words by barbara hurley / photograph by john emerson
tephen Scheinthal, DO, is admittedly “passionate” about aging and aging research. “It’s my life,” he explains, adding that it all began when he embarked on memory research as an undergraduate at Brandeis University under the tutelage of a distinguished scientist who steered him into academic medicine.
A native New Jerseyan, he came back to his home state and to UMDNJ’s School of Osteopathic Medicine for his medical degree and never left. He found his professional home and the perfect place to indulge his passion: the school’s New Jersey Institute for Successful Aging, where he is associate director.
For Scheinthal, “successful aging” is the ability to maintain independent living and a reasonable quality of life. Preserving independence in an older population, he maintains, should be the focus. “Too often families are very disturbed if their elder doesn’t know what day of the week it is,” he says. “What difference does it make if it’s Tuesday or Wednesday, if that person can still function independently? The emphasis should be on what they can do.”
And, of course, a serious obstacle to what an elder can do is dementia, memory disorders that impair the ability to perform the activities of daily living — eating, dressing and basic hygiene. Consequently, Scheinthal has taken an active interest in clinical trials for his patients over the past 11 years in the hopes of improving the lives of people with dementia. He has served as principal investigator on several studies and has been involved in clinical trials that resulted in the drug donepizil as well as galantimine. “Seeing these products move from an idea to a viable treatment option was extremely rewarding,” he notes.
Alzheimer’s disease, he says, is the most common dementia and the one most often the target of clinical trials. Yet, it’s hard to recruit patients from among a population that often doesn’t qualify for studies due to other medications they may be on or other medical conditions.
Safety is a giant concern for Scheinthal. He is emphatic: “I tell my patients that nowhere will they find an institution more committed to safety for clinical trial participants than UMDNJ.” He is always looking for a good match for his patients, where benefits outweigh risks, and ultimately more treatment options emerge, especially for those with Alzheimer’s disease. Clinical trials can be a big time commitment; potential participants may be scared and skeptical. But Scheinthal has seen change as a result, and has seen people benefit from trial results. “Make a difference is our motto,” he says, “both now in people’s lives and in the future.”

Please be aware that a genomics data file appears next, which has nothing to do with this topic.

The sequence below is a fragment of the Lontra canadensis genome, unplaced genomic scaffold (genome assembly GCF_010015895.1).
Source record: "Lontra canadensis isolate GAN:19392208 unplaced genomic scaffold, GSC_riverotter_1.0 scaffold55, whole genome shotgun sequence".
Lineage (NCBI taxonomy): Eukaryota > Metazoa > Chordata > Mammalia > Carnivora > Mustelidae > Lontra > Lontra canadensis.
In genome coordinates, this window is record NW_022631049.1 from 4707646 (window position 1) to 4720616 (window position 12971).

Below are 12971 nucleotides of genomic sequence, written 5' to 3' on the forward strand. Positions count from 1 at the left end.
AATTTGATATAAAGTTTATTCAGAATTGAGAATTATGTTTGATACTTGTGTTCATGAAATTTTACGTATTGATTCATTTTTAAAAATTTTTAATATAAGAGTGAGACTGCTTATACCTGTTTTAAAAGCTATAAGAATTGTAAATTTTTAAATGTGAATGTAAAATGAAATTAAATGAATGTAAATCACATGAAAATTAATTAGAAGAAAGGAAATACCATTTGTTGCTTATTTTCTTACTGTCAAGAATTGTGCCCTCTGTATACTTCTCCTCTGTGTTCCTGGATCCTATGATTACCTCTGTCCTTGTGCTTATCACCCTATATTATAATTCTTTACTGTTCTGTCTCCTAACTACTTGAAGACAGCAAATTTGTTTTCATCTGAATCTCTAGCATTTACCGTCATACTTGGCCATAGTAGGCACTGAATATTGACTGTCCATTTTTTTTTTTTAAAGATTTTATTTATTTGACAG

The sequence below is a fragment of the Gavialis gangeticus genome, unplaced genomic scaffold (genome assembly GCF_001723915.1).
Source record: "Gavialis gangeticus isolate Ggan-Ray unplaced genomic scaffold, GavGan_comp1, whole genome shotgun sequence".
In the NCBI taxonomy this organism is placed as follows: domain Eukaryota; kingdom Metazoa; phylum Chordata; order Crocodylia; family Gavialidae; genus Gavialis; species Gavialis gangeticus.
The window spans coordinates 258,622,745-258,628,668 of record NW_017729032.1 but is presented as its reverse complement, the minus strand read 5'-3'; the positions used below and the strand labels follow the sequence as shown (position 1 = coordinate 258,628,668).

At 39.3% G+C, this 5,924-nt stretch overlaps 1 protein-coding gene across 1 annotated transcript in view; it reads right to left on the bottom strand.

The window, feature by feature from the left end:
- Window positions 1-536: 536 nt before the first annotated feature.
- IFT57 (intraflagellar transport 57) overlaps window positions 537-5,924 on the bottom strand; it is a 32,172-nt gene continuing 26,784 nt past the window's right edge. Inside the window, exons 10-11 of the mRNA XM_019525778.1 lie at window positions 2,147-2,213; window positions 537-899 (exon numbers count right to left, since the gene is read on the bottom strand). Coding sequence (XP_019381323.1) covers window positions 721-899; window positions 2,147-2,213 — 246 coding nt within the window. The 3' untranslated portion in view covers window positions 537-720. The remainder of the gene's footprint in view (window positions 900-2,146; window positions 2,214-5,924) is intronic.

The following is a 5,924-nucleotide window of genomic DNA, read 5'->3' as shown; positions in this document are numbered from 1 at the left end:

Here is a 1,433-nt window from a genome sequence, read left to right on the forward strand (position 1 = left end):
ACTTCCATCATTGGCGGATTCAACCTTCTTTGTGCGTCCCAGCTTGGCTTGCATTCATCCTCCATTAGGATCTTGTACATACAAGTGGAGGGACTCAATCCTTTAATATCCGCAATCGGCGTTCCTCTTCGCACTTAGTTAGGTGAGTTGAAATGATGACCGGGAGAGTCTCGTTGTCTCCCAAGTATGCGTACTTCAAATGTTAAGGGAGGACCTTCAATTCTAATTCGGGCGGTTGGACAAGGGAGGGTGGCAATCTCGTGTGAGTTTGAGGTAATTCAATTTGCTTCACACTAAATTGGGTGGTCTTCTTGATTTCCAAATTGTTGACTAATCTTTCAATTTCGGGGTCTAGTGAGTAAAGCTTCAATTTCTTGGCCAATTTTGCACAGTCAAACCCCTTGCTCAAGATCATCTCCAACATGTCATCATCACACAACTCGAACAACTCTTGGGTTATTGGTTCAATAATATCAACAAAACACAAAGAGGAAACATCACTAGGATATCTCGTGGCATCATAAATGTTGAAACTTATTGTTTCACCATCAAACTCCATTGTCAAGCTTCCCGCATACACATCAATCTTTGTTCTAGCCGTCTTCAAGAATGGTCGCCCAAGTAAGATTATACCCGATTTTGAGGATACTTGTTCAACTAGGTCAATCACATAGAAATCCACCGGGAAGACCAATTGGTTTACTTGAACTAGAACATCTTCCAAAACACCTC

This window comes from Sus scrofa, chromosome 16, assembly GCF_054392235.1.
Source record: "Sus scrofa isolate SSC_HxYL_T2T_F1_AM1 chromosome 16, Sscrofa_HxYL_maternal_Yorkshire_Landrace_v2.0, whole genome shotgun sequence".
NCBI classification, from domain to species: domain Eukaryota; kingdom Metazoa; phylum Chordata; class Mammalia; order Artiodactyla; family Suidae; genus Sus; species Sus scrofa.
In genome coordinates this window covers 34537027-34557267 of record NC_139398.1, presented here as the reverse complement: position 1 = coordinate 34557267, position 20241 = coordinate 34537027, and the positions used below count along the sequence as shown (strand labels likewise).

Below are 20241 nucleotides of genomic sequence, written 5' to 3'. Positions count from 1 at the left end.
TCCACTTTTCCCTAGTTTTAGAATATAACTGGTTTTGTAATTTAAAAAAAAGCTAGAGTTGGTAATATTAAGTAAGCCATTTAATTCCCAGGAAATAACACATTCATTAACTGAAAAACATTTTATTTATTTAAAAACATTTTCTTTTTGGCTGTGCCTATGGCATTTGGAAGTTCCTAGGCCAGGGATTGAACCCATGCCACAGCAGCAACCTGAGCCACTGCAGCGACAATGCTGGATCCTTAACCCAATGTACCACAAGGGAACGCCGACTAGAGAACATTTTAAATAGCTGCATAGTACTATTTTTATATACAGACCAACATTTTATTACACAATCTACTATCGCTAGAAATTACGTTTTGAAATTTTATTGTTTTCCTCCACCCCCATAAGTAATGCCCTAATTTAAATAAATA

He is always open to new trials and is optimistic about where they might lead. A new trial has recently started. His colleague, Anita Chopra, MD, director of the Institute, explains.
“Five Alzheimer’s disease medications are currently available,” she reports, “But all these drugs treat the symptoms of the disease. Now we’re looking at the underlying problem occurring in the brain and how to modify the disease itself.” She further notes that current treatment options may address issues like memory problems and mental confusion, but they do not cure, halt or even slow the disease process. She is pleased with the new direction of research into Alzheimer’s and excited about the new clinical trial.
The trial is evaluating the safety and effectiveness of an investigational drug, Bapineuzumab, to help control the progression of mild to moderate Alzheimer’s disease. The drug is a humanized monoclonal antibody designed to clear toxic beta amyloid from the brain. The beta amyloid protein is a key component of the plaques that are implicated in the pathology of the disease. “This is a very exciting development,” she says. “There’s a growing body of evidence about the pivotal role of the beta-amyloid peptide — Abeta — in the development of Alzheimer’s. Now alternative classes of drugs that target the formation of the beta amyloid plaque are being actively pursued in the hope that they could positively modify the course of the disease.”
She agrees with Scheinthal about the difficulty of recruiting patients for clinical trials. “Ageism is another factor,” she adds. “Despite the fact that some clinical trials are testing medications that target conditions more common among the elderly, they exclude a subset of older patients based on age alone.” And she notes that dementia patients pose special challenges, like transportation, for the caregiver. But the reasons for participation, beside the anticipation of a personal benefit, usually include a desire to help science move forward and to aid others with the same condition. “The elderly are the fastest growing segment of our population and a group that uses a disproportionate amount of healthcare resources,” she says. “Their lack of adequate representation in clinical trials is particularly troublesome. How are we to really assess the impact these drugs have on improving clinical care or quality of life for an older adult?”
Chopra has worked on clinical trials since 1993; the overwhelming majority has been related to dementia. Her interest in geriatrics grew from a close relationship with her grandparents while she was growing up in India and a growing awareness as she progressed through her medical training in the U.S. of a lack of education about older people. “I met medical professionals who looked at dementia as a normal part of aging,” she remembers, “And I saw older people with inappropriate care or too much medication.” She now sees successful aging — the avoidance of disease and disability, maintenance of physical and mental function and engagement with life — as an attainable goal.